The third is the game-changing realization insight that conversation is the currency of work. It’s also the currency of leadership. We lead and transform our environments and organizations through conversation.

Conversation is the core mechanism to enable and facilitate change, transformation, and the evolution of an organization on the path to enabling and creating a whole new future.

Bill: In your book, you say...

“Conversations are game-changers. Through conversations, we transform ourselves, those around us, and our environments. Ultimately conversations allow us to shape possibilities, choose the best future imaginable, and make it a reality.”

Is there a story you can share that brought you to that understanding?

Aviv: First, let me say it is curious and validating that of everything in the book, you have chosen this one quote because if you said “What is the one takeaway I hope people will take from Creating New Futures,” then it would be exactly that.

Conversations are that kind of a game changer, and through conversation, we can transform ourselves and the world around us.

The story or perhaps where this begins for me, the first defining moment was during the 1973 war in Israel. I was a 14-year-old in the Kibbutz where I was growing up. At the time, my father was serving as the Secretary General of the Kibbutz. Every evening he convened gatherings to facilitate conversations to help people process the shock, grief, anxiety, and fear because for a few days the survival of Israel was hanging in the balance. What I observed was that through dialogue, you could convert despair into hope, fear into encouragement and confidence, and pain could be transformed into bonded conviction in a better future.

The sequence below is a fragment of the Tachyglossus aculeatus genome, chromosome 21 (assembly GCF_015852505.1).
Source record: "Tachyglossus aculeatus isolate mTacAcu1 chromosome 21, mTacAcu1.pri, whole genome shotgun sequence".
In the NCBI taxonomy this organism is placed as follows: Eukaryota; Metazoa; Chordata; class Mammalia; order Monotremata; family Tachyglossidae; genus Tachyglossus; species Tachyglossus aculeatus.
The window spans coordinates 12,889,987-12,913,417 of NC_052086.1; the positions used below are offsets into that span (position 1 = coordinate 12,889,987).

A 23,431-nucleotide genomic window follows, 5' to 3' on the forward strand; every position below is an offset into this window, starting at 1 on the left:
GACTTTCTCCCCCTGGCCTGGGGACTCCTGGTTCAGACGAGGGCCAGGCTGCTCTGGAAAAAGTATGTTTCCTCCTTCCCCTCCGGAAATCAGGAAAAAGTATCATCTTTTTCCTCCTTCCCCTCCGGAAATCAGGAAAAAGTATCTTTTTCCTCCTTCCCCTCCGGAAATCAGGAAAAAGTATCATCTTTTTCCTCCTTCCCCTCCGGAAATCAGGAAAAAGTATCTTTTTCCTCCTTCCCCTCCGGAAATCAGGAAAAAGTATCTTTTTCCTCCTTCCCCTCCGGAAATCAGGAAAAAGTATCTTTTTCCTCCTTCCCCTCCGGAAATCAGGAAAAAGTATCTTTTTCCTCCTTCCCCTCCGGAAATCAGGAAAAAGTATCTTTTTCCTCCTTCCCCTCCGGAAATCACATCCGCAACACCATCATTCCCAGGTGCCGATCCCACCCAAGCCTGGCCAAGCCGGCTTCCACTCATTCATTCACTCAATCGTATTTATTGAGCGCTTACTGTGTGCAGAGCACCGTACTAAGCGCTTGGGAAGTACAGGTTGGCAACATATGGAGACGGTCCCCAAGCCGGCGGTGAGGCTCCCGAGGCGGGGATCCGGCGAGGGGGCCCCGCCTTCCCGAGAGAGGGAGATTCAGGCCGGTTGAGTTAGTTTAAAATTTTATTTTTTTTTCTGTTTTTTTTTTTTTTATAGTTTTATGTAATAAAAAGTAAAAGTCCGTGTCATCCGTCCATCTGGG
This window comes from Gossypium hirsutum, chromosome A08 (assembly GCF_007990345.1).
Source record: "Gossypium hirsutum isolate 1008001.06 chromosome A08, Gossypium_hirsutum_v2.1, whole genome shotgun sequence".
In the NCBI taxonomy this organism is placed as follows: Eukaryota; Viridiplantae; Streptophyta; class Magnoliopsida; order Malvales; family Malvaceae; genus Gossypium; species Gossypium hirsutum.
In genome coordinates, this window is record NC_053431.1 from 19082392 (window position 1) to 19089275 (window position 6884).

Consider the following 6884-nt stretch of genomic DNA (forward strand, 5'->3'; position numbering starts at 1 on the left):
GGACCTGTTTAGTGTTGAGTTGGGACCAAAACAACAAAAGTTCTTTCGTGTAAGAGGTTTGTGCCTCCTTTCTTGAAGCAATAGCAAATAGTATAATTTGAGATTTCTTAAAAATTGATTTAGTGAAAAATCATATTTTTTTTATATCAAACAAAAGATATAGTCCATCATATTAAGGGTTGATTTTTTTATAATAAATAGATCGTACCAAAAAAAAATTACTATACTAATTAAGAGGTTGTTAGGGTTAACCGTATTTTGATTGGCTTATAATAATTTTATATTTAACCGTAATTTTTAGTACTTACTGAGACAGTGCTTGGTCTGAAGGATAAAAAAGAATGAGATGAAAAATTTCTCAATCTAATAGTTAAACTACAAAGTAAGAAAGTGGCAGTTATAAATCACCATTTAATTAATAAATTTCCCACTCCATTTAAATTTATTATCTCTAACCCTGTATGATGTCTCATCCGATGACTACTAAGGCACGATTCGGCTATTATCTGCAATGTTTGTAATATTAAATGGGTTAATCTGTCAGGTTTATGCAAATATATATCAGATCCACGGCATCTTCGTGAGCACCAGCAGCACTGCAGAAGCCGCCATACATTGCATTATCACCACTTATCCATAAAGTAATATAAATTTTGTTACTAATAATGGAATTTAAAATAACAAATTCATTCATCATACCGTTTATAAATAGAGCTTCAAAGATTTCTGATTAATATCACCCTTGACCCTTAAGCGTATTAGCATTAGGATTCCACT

I recognized, even if not fully consciously but over time, that this was the function and the job of a leader: to unleash possibilities. To help people discover how they can bring forward their best contributions. I realized that you did those things as a leader through conversation and through the facilitation of transformative inquiry. Little did I know back then that this would be defining and setting in motion the direction and work I will be doing many years later. Today that’s what I am doing with leadership teams.